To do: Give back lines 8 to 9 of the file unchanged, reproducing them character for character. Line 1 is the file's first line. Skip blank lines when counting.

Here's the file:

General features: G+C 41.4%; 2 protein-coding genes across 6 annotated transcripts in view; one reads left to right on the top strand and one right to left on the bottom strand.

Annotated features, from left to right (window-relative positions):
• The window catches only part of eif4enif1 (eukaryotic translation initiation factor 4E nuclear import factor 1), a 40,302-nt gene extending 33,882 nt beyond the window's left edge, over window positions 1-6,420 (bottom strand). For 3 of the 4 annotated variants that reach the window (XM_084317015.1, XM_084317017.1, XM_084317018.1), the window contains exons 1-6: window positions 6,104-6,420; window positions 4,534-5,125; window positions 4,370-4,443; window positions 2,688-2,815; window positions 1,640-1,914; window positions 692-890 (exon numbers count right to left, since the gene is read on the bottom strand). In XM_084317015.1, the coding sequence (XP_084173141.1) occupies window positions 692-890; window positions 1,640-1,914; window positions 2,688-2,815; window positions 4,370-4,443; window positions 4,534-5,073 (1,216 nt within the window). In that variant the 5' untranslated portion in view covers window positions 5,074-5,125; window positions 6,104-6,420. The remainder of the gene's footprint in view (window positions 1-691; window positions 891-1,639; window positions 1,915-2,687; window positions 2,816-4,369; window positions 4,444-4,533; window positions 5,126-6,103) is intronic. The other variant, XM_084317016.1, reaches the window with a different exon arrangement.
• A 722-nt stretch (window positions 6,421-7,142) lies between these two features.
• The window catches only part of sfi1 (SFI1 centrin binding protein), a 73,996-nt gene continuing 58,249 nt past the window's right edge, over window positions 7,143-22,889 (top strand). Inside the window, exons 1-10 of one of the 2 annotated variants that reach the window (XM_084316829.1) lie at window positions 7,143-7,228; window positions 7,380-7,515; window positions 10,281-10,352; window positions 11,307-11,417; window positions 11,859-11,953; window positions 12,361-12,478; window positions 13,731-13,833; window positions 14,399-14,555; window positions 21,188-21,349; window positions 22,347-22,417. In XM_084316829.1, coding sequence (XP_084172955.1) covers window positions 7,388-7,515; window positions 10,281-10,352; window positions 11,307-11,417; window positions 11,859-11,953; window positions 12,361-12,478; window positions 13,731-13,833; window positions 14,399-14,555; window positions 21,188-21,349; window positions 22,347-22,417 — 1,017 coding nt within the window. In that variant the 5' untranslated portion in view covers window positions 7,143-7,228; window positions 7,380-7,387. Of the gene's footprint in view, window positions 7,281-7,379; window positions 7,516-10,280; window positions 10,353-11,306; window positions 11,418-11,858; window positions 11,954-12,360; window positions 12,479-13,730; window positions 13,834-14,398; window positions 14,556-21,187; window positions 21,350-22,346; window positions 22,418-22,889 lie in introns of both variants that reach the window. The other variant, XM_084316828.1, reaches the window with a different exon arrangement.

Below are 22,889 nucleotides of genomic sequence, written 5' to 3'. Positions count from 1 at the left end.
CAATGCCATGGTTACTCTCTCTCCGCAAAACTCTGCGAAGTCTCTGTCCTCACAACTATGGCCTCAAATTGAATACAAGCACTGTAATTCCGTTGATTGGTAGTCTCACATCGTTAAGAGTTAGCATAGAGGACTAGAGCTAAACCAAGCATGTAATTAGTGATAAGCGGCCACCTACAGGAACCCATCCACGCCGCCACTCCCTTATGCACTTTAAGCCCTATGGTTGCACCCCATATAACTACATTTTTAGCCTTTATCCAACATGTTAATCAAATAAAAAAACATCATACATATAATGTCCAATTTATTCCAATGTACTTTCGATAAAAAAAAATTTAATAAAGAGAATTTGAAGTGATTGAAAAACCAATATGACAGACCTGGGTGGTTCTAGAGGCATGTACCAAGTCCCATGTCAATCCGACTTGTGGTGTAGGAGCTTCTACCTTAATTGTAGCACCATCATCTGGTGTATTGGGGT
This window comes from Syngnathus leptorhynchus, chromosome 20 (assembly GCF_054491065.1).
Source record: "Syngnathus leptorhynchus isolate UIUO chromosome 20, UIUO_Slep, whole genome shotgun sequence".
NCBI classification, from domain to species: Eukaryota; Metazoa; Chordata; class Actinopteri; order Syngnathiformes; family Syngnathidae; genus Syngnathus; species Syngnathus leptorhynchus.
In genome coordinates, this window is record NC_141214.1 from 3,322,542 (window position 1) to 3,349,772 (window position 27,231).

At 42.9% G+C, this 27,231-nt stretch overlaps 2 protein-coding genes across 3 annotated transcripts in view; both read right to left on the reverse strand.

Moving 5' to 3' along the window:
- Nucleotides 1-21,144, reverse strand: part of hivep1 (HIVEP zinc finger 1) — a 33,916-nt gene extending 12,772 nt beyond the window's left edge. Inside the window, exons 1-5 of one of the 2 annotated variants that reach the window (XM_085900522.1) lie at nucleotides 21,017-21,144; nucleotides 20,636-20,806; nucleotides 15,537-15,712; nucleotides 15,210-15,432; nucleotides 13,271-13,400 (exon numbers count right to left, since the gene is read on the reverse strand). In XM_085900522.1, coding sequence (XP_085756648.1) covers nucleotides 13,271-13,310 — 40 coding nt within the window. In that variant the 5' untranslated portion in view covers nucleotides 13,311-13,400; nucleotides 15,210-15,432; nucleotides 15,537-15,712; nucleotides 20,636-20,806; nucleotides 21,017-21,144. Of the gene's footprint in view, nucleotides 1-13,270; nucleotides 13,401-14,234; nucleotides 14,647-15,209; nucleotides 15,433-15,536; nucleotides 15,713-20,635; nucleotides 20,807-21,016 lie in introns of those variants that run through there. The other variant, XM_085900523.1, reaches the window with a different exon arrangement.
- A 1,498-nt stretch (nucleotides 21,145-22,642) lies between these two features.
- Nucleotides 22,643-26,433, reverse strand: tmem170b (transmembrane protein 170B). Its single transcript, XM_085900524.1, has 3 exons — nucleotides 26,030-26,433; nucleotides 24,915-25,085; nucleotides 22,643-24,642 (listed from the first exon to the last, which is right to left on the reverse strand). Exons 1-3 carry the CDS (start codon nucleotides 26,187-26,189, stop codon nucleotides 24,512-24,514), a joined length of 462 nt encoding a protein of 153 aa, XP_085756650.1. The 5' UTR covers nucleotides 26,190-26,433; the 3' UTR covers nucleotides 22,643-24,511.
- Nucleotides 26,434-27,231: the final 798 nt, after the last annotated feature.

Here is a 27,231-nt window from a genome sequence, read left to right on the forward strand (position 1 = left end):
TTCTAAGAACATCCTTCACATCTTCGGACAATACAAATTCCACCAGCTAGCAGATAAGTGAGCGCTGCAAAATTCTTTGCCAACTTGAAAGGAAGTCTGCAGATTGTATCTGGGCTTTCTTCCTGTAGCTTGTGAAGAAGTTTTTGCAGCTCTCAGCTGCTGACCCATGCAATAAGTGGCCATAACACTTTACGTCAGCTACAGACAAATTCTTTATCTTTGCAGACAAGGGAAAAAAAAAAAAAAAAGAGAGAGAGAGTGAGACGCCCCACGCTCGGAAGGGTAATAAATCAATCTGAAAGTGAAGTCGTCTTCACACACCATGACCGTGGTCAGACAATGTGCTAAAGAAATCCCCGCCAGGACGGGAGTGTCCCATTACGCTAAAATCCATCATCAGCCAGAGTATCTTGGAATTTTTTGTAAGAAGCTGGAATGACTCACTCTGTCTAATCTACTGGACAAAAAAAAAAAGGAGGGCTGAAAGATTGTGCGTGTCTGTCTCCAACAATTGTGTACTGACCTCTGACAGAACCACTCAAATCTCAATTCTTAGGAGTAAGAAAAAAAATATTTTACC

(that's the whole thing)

This window comes from Syngnathus leptorhynchus, chromosome 20 (assembly GCF_054491065.1).
Source record: "Syngnathus leptorhynchus isolate UIUO chromosome 20, UIUO_Slep, whole genome shotgun sequence".